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Sun 26th Mar 2017 - Former Boris Johnson adviser eyes £530m Wagamama takeover, Tenpin's £100m float plan
Former Boris Johnson adviser eyes £530m Wagamama takeover: A former adviser to Boris Johnson is plotting a £530m takeover of Wagamama. Financier Edi Truell is one of a handful of suitors to have made tentative approaches for the company in recent months. Speculation is mounting the business will soon be put up for sale. The chain has been owned by investment firms Hutton Collins and Duke Street since 2011. Truell – who advised the former London mayor on pensions and investments and has been a prominent donor to the Conservative Party – is believed to be working on a joint bid with a restaurant operator. That would pit him against his former private equity firm. Truell set up Duke Street in 1998, and left in 2007. He has already attempted to pick up a chunk of Wagamama. Last year he offered to buy Duke Street’s investors out of the fund that holds its stake in the chain. Goldman Sachs eventually bought out the investors. The transaction is said to have valued Wagamama at significantly less than £500m. Peter Taylor, Duke Street’s managing partner, told The Sunday Times: “Wagamama is an outstanding restaurant brand; naturally, the company receives expressions of interest from time to time. However, there are no live discussions and none planned.”

Tenpin owners close in on £100m float deal: The owners of the bowling alley operator Tenpin are closing in on a float that will value it at about £100m. Tenpin, which operates 40 sites across the country from Plymouth to Edinburgh, is ultimately owned by Harwood Capital. Harwood, the fund manager run by the activist investor Christopher Mills, bought Tenpin’s then owner, Essenden Leisure, in August 2015 in a transaction that took the company off the London Stock Exchange’s Aim market. Harwood recently bought six Bowlplex sites to add to Tenpin’s existing estate. It is understood Tenpin’s backers are seeking to return the company to the stock market, reports The Sunday Telegraph. It would follow the September 2016 flotation of Hollywood Bowl, which has a market capitalisation of £244m. The broker Numis is advising Tenpin.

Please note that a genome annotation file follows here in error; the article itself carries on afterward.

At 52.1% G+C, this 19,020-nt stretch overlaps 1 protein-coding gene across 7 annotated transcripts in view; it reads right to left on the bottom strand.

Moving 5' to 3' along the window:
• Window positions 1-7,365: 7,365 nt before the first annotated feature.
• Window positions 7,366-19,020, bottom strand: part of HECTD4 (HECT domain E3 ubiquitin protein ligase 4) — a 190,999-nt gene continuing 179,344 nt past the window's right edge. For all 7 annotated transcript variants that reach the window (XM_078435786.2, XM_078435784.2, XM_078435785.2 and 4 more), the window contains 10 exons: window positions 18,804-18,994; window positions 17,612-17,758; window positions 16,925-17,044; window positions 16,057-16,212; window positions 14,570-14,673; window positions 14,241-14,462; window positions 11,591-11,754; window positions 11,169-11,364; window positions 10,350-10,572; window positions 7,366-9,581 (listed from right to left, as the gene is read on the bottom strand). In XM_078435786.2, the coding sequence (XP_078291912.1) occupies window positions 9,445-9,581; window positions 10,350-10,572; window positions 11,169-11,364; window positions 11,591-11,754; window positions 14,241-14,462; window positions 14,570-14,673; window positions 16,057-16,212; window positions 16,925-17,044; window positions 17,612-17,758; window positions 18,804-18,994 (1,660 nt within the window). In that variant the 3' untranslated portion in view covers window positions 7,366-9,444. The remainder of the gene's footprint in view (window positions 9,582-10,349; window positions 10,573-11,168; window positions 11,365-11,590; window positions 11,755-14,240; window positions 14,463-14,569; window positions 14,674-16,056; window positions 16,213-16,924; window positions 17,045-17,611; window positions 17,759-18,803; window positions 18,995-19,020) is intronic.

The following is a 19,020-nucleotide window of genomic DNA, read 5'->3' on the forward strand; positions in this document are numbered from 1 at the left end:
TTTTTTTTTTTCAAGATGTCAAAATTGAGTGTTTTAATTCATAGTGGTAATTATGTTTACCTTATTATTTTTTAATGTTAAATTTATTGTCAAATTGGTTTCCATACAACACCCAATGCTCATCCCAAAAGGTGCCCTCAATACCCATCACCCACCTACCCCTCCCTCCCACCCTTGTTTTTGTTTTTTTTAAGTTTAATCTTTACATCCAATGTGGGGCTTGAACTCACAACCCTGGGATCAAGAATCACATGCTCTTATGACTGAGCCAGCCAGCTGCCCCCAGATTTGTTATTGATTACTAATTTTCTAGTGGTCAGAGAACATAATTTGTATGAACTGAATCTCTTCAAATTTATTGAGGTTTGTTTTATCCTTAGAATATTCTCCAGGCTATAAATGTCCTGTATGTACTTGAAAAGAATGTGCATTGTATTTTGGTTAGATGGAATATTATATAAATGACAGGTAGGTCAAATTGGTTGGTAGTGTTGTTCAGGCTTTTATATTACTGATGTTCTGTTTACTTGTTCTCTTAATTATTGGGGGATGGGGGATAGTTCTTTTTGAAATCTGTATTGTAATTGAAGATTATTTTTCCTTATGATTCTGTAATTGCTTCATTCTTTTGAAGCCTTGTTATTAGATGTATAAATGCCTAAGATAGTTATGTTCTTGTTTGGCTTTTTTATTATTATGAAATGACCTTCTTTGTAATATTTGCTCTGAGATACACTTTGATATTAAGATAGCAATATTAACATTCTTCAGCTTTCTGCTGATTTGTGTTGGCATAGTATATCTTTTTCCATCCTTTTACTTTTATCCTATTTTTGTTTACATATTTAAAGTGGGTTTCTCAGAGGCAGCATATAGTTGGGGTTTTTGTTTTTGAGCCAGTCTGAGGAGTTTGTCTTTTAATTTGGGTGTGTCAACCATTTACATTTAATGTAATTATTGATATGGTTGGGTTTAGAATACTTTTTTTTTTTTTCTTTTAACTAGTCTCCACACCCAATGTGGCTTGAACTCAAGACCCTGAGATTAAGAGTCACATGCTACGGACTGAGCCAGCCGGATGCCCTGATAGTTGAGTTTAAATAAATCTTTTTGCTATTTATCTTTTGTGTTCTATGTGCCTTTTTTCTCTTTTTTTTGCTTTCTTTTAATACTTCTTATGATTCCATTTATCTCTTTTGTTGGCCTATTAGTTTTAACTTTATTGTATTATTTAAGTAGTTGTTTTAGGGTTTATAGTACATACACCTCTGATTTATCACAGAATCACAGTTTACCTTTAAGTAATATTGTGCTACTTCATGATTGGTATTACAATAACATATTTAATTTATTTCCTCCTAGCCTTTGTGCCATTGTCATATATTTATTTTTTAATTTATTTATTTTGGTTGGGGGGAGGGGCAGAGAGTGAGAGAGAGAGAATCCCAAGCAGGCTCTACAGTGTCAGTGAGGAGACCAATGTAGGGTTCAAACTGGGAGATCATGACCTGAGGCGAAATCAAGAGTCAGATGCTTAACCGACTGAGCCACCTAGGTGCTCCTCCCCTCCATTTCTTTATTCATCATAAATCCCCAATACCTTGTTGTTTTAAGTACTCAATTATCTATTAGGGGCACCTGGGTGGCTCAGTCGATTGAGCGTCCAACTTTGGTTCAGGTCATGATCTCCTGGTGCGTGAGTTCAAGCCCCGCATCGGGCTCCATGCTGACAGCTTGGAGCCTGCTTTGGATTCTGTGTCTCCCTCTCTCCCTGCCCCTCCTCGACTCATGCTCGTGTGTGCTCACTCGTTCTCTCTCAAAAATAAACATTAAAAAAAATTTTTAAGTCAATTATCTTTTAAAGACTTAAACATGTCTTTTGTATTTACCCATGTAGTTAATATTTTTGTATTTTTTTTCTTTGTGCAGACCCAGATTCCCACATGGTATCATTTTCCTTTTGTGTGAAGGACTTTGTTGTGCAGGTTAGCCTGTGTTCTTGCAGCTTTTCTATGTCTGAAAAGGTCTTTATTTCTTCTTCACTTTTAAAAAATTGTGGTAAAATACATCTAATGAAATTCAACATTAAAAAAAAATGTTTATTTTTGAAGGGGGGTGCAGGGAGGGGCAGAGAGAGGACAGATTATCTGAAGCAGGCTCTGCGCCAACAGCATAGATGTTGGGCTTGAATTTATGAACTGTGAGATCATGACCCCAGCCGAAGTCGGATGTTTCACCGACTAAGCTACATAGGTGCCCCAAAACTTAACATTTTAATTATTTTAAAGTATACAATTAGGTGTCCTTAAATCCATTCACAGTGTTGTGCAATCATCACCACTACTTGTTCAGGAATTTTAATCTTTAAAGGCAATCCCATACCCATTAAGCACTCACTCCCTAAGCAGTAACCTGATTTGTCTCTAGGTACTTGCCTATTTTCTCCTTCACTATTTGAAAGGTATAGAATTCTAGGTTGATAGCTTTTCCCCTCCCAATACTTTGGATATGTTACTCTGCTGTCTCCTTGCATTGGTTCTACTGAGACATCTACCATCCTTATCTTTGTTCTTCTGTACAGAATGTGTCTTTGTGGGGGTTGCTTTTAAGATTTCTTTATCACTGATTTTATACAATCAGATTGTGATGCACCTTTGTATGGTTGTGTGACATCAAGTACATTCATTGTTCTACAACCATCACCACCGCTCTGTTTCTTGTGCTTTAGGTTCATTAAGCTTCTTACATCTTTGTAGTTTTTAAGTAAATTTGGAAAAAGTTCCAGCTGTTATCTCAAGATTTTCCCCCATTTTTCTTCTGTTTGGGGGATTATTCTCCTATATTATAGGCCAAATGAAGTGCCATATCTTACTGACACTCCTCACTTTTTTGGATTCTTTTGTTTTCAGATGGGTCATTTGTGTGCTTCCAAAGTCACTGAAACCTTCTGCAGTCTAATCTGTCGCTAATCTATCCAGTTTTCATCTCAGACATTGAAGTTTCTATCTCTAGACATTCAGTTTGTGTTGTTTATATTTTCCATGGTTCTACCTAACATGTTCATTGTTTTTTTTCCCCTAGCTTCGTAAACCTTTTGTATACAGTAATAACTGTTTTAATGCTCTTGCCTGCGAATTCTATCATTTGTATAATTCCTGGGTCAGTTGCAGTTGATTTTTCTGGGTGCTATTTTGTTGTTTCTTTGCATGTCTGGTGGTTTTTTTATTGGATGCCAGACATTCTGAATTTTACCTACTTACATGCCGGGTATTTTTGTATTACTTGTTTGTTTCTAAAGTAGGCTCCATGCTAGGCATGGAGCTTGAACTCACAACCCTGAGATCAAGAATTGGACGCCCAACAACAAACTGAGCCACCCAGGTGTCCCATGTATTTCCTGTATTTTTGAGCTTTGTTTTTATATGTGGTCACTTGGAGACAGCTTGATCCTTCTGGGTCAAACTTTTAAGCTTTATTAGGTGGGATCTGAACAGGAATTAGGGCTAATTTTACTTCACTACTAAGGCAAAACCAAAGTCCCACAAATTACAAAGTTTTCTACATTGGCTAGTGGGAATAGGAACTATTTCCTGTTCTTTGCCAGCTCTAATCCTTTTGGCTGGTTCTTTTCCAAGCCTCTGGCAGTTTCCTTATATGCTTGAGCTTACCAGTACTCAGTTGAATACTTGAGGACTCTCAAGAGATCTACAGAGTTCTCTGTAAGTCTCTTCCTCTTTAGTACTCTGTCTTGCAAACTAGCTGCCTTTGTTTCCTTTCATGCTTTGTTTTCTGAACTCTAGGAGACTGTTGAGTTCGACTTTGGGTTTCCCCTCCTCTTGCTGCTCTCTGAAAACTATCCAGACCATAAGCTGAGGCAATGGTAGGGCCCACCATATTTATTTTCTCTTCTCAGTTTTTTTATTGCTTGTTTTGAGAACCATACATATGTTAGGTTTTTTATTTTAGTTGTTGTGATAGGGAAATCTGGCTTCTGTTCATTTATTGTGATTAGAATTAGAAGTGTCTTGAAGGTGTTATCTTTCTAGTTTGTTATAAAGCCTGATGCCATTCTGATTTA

Bannatyne pays out £11.5m: The health chain founded by Duncan Bannatyne paid dividends of £11.5m last year, when it shelved plans for a £300m float. The Bannatyne Group, which operates gyms, spas and hotels, saw pre-tax profits rise from £7.7m to £11.6m last year on revenue 11% higher at £112.2m. The former Dragons’ Den star pulled its stock market plans after regulatory scrutiny. The aborted float led to a one-off cost of £2.4m, reports The Sunday Times.

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